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Arctic Change Detection

Determining the causes of Arctic extremes and their impacts

Mean September sea-ice concentration modeled over the 2041-2060 period under three emission scenarios in comparison with current ice concentration levels (1985-2014 period mean, top left). Depending on the selected scenario, the number of models used in the ensemble range from 27 to 29. Credit: Jim Overland

With the rapid decline of Arctic sea ice levels, there is a great need to understand impacts onset by these transformations amidst the shrinking timeline for necessary action. The Arctic Change Detection project at PMEL-University of Washington/ Cooperative Institute for Climate, Ocean, and Ecosystem Studies (CICOES) aims to address the impacts of sea ice disappearance on climate by leading the development of advanced model assessments to assess how sea ice/atmospheric interactions are affecting current and future climate predictions. 

The project’s goals are divided into two objectives. The first is providing an up-to-date Arctic change detection activity for NOAA that includes recognition of rapidly emerging Arctic change and identification of localized and global impacts. This includes communicating these findings to NOAA and the wider community, including policy makers, fisheries managers, and the public. The second is to improve NOAA’s operational sea ice and weather forecasting capabilities, translating in-situ observations, and modeling climate impacts affecting ecosystems, communities, and infrastructure on multiple time-scales. These activities contribute to the safety and economic development in the Alaska maritime and coastal region.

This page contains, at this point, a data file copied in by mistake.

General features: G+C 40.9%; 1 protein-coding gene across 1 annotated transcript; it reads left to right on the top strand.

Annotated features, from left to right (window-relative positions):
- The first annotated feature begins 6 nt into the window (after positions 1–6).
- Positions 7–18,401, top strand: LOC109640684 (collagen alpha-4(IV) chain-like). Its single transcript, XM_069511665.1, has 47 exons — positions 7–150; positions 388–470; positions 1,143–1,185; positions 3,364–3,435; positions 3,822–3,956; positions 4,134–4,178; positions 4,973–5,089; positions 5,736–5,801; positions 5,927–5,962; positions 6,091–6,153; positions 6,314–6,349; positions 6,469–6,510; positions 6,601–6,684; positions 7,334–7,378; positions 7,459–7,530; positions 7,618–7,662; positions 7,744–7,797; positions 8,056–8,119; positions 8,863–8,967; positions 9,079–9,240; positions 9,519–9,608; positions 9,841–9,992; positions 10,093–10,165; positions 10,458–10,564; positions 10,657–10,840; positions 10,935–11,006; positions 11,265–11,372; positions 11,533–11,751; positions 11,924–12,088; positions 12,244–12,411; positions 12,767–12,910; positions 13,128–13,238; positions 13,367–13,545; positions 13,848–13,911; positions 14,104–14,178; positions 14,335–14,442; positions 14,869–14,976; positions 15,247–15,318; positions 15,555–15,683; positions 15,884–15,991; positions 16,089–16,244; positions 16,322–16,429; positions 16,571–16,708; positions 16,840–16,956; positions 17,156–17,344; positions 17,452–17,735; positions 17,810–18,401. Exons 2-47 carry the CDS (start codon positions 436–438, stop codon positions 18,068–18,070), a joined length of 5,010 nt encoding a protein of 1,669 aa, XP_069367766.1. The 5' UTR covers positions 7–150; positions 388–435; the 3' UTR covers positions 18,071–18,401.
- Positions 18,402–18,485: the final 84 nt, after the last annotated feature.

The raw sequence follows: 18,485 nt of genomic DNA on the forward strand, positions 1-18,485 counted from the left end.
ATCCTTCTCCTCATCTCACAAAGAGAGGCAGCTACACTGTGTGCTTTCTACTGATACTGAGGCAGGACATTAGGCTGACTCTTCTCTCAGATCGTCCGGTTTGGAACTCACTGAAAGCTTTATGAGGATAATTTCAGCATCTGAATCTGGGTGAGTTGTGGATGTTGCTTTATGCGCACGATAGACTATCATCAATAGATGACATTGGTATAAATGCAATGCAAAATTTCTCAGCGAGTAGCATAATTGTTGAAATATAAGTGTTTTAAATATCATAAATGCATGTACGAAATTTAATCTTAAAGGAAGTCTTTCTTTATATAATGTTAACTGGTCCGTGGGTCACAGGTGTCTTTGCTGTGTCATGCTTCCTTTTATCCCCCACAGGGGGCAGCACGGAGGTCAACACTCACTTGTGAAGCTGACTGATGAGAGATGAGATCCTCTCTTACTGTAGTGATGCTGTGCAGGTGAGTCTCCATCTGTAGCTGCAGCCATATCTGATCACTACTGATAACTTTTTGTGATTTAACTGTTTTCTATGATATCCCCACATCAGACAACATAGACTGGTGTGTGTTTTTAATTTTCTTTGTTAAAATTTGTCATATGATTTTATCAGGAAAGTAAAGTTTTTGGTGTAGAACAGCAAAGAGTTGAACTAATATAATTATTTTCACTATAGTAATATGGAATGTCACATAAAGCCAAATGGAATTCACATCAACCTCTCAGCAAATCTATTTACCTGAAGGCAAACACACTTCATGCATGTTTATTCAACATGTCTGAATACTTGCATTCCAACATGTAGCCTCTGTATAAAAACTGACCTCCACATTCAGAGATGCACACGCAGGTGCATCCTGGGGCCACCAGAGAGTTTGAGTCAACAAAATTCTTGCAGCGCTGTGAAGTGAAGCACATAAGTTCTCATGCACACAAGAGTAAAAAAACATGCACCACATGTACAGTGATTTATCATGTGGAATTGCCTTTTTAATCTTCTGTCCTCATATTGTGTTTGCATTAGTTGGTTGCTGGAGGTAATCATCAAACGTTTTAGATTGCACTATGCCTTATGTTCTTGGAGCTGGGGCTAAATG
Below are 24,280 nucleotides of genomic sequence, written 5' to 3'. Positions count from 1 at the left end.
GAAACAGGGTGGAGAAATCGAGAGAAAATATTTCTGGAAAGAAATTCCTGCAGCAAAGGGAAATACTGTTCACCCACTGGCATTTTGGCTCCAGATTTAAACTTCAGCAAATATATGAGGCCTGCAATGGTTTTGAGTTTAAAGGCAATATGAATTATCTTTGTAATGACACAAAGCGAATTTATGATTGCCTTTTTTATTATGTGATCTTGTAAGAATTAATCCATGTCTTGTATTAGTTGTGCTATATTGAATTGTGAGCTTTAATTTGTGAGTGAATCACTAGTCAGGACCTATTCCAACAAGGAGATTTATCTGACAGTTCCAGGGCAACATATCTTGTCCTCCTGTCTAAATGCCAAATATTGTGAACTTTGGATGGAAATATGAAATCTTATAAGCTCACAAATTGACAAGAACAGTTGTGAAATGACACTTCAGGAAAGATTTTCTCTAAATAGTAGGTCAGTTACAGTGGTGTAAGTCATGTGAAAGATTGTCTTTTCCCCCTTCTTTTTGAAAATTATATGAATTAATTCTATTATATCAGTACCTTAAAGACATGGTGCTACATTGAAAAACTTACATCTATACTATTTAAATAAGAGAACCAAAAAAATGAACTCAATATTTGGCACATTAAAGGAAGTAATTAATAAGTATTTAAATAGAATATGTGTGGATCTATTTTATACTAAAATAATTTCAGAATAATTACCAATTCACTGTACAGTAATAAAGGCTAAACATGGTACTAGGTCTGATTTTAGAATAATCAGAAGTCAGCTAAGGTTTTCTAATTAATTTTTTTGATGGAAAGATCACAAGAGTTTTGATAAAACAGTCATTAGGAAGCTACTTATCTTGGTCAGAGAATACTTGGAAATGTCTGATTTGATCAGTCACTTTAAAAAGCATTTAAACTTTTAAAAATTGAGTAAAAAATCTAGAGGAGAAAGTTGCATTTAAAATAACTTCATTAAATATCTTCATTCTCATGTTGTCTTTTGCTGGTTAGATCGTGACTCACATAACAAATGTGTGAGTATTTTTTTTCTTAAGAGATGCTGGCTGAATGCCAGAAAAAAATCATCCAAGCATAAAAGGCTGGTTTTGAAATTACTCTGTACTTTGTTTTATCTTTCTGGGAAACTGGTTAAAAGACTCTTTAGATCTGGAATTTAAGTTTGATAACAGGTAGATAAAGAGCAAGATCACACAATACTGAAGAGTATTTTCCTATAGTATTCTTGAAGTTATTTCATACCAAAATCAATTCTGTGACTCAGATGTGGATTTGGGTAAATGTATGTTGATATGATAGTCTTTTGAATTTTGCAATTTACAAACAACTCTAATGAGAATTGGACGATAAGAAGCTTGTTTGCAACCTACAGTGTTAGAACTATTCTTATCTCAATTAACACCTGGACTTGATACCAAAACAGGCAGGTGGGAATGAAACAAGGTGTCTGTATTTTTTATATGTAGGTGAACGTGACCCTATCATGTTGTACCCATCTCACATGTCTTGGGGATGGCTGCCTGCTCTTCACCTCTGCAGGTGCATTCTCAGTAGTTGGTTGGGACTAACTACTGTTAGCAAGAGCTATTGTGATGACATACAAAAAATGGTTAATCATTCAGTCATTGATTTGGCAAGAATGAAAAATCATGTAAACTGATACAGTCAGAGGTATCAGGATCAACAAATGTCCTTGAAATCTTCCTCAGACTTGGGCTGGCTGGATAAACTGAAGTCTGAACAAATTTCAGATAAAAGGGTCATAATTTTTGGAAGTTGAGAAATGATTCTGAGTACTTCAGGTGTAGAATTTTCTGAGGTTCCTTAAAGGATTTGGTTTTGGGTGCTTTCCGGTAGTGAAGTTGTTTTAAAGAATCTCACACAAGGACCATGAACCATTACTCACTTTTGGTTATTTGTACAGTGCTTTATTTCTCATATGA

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Project Institution: Pacific Marine Environmental Laboratory (PMEL)

Partnerships: PMEL, University of Washington/Cooperative Institute for Climate, Ocean, & Ecosystem Studies (CICOES)

Award Period: 01 October 2021 – 30 September 2025

Data Access

2017 Heat Data Portal

2018 Heat Data Portal

Maximum (1980–2020) sea surface temperature anomaly (SSTA in °C), derived using the 95th percentile threshold

Featured Publication

Arctic Climate Extremes

October 13, 2022

Jim E. Overland

There are multiple extreme events underway in the Arctic that are beyond previous records: rain in Greenland, Alaska weather variability, and ecosystem reorganizations in the Barents and the northern Bering Sea associated with climate change and sea-ice loss. Such unique extreme events represent a philosophical challenge for interpretation, i.e., a lack of statistical basis, as well as important information for regional adaptation to climate change. These changes are affecting regional food security, human/wildlife health, cultural activities, and marine wildlife conservation. A way forward for adaptation to future extremes is through scenario/narrative approaches; a recent development in climate change policy is through decision making under deep uncertainty (DMDU).

Publications & References

Ballinger, T.J., and J.E. Overland (2022): The Alaskan Arctic regime shift since 2017: A harbinger of years to come. Polar. Sci., 32, 100841
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Ballinger, T.J., J.E. Overland, R.L. Thoman, M. Wang, M.A. Webster, L.N. Boisvert, C.L. Parker, U.S. Bhatt, B. Brettschneider, E. Hanna, I. Hanssen-Bauer, S.-J. Kim, and J.E. Walsh (2022): Surface air temperature, in State of the Climate in 2021, The Arctic. Bull. Am. Meteorol. Soc., 103(8), S264–S267